TV is Changing Forever... But Is Your Brand Prepared?
Television has come a long way from black and white TV sets. From the first broadcast ad, boasting the ‘tingling freshness’ of Gibbs SR’s toothpaste in 1955, the digital age has reinvigorated many facets of the television industry, and continues to propel the industry towards further innovation. As television evolves and starts to include smaller, compressed agile screens, so too have advertising strategies began to shift and adapt to these technological changes.
The rise of digital also heralded a shift in the way in which we, as consumers, like to watch TV. Nestling into the couch for the regular 6pm soap opera seems to have been swapped for the early morning commute with Netflix in one hand and a coffee in the other. For marketers looking to cash in on TV’s lucrative advertising possibilities, the challenge takes the form of crafting compelling content that meets the changing nature of TV and engages consumers across all screens. Our latest report in collaboration with Sapio Research delivers a deep-dive into the current landscape of Advanced TV today and what consumers really think about TV.
Won Over by Tradition
From the flurry of excitement surrounding Netflix’s latest originals, as well as their rivals’ latest installments, you’d be forgiven for thinking streaming services have supplanted traditional TV as TV’s new titans. Considering digital streaming lives across multiple devices, and this compatibility with our increasingly on-the-go lifestyle, the focus on traditional & linear TV seems to have dwindled on a few core audiences.
On the contrary, our research actually revealed that traditional TV continues to prevail over its digital counterpart. When asked how consumers spend their time watching television, a large portion stated that traditional TV captures the largest share of TV watching (41%), whereas paid subscription services comprise 30%. Evidently, traditional TV’s advertising power still holds significant presence in the market, and while TV lacks the intricate audience and measurement metrics that advertising on digital platforms promises, the reach is much wider. Nevertheless - traditional continues to enjoy its reign, but the increasing rise of digital is gaining traction in the marketplace.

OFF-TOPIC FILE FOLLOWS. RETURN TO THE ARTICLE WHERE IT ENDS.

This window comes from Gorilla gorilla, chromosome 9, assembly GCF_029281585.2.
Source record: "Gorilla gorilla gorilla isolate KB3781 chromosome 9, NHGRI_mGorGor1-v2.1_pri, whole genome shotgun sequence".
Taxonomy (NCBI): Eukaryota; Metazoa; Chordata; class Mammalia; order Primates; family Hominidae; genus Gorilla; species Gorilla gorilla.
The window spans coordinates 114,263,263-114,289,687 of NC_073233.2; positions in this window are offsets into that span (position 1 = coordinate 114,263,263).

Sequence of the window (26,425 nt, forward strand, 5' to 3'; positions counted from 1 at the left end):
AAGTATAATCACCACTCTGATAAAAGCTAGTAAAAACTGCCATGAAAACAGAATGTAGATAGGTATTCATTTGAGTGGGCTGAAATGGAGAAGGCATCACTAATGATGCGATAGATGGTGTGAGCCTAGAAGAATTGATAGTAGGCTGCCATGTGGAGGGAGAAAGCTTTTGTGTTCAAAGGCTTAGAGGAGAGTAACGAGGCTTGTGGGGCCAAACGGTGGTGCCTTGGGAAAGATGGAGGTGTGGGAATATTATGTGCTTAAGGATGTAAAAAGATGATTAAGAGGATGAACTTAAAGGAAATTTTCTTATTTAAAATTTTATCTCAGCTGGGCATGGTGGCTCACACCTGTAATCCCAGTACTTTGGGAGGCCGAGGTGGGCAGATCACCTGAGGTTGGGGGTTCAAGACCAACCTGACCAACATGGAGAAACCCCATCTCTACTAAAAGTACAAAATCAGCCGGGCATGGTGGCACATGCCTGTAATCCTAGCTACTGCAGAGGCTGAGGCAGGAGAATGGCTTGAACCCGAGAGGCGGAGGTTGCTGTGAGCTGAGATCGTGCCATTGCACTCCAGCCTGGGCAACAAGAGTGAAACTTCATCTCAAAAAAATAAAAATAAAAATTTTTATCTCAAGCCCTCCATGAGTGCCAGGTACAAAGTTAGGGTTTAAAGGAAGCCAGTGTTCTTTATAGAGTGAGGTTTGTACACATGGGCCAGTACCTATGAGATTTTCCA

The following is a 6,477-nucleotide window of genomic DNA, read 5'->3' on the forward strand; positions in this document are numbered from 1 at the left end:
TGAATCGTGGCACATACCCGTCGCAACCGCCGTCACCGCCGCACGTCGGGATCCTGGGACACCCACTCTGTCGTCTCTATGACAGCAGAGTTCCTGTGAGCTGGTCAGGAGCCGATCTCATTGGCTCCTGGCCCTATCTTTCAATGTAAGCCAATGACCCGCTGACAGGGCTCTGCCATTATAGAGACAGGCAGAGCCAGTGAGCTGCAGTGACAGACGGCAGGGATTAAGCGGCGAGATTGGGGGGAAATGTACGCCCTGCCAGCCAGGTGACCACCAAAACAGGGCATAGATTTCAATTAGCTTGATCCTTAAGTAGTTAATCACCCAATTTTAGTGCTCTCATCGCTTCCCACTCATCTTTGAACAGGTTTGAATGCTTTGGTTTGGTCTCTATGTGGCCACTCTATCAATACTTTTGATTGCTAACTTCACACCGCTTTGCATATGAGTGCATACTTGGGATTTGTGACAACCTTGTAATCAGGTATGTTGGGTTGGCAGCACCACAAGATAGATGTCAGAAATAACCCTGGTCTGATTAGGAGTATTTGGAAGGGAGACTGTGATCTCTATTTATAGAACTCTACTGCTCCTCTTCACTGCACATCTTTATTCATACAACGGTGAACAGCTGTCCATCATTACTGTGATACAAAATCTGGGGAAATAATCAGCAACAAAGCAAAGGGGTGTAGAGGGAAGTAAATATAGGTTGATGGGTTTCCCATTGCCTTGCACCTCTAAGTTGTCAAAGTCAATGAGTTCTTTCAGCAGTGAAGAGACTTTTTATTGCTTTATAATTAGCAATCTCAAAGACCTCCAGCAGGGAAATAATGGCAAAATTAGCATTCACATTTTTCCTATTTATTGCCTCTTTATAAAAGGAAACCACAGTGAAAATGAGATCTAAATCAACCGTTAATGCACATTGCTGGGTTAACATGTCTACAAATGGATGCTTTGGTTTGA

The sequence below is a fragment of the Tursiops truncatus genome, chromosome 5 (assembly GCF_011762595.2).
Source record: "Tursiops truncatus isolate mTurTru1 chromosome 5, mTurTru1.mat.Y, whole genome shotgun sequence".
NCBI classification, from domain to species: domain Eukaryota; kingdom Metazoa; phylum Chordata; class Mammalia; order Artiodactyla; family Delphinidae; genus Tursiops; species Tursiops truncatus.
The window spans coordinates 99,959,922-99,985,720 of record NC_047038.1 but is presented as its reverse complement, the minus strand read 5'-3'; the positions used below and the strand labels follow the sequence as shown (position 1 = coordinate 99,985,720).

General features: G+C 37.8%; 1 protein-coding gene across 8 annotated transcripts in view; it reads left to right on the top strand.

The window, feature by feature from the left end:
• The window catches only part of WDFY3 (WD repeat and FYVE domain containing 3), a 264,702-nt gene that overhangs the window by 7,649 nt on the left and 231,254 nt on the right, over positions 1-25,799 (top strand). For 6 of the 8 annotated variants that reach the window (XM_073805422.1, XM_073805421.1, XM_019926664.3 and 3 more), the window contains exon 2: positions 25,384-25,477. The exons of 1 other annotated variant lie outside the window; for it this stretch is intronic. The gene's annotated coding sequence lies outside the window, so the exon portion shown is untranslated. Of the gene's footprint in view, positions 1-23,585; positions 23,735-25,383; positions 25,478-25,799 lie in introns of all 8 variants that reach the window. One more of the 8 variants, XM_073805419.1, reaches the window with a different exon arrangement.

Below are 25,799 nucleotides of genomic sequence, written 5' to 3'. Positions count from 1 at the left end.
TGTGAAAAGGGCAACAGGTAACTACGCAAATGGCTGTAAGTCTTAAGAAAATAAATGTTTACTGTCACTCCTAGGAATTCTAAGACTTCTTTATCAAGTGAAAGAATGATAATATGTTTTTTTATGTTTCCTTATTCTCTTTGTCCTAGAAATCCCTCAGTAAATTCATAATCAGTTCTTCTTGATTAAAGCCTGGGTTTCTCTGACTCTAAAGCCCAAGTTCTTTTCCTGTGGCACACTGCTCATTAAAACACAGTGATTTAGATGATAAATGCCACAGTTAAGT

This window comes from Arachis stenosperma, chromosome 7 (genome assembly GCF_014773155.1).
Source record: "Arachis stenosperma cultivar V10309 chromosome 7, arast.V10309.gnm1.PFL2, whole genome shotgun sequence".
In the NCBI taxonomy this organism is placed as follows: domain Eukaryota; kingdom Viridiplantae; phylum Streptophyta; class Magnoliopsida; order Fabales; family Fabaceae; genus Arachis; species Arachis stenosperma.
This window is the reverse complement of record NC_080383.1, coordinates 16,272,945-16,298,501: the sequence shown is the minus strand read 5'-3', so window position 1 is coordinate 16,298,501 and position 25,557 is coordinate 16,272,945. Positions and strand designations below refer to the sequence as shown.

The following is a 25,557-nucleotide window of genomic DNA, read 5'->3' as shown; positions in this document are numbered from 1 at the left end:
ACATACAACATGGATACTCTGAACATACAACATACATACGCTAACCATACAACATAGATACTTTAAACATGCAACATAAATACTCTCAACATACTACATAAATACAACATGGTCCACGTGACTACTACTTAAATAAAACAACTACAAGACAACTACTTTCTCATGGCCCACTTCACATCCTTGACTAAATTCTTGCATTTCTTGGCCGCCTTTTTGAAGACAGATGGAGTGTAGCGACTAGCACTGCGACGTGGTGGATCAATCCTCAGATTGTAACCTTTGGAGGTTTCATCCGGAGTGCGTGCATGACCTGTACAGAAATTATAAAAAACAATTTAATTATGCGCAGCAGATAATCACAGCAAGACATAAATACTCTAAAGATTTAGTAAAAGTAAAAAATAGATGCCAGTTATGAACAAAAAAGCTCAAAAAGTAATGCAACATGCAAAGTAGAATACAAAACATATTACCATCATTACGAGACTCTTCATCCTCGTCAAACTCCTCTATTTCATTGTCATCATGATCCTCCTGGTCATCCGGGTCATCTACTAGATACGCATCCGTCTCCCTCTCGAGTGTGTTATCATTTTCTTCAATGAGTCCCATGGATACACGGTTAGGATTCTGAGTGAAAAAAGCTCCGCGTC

Digesting Digital Culture
Digital culture catalysed a shift in all forms of media, and is now inextricably linked to the lives of digitally native young generations. While traditional TV still captures the largest viewing time on a macro level, a closer inspection of our data reveals how this is broken down by age demographics. Those in the age group 66+ stated that the lionshare of their TV watching was made up by traditional TV (71%), whereas 45% of viewing time for those aged 18-24 was comprised of paid subscription services - showing that digital culture, intertwined with younger generations, is catching up to traditional TV. The increasing overlap between TV and digital culture is also indicated in the fact that 18-24-year-olds prefer to define Netflix et al as ‘TV’ (62%) as opposed to ‘Digital Video.’ (38%)
Refine Your Targeting
The changing face of TV means businesses need to provide better targeting capabilities in order to meet the demands of consumers today. Enter personalisation. With so many competing voices in advertising, ‘Ad Fatigue’ has become more than just a buzzword. Marketers now need to be able to penetrate the noise with advertising that is engaging and eye-catching. As consumer lifestyles and preferences change, personalisation has become a laser-focused way of reaching the right audience at the right time.
Additionally, following the implementation of GDPR, consumers are starting to become more aware of how advertisers make use of their data. From our own research, we learnt that 70% of consumers feel their data has become more valuable to advertisers over time. But when it comes to using data for personalised targeting, it seems there is a little more work to do. 59% of consumers stated that they felt they had been targeted with personalised advertising on TV, but only a fifth (20%) remember what brand or product this was related to. If we consider that 70% of consumers believe they have enjoyed a better experience with advertisers now that ads are more aligned with their lifestyles and preferences, we see just how critical personalisation has become in order to combat this so-called “Ad Fatigue”.
For now, we know the future of TV is not completely set in stone. But as consumer preferences and lifestyles change, it is important to reflect upon your marketing strategy straight away - CTV is available now!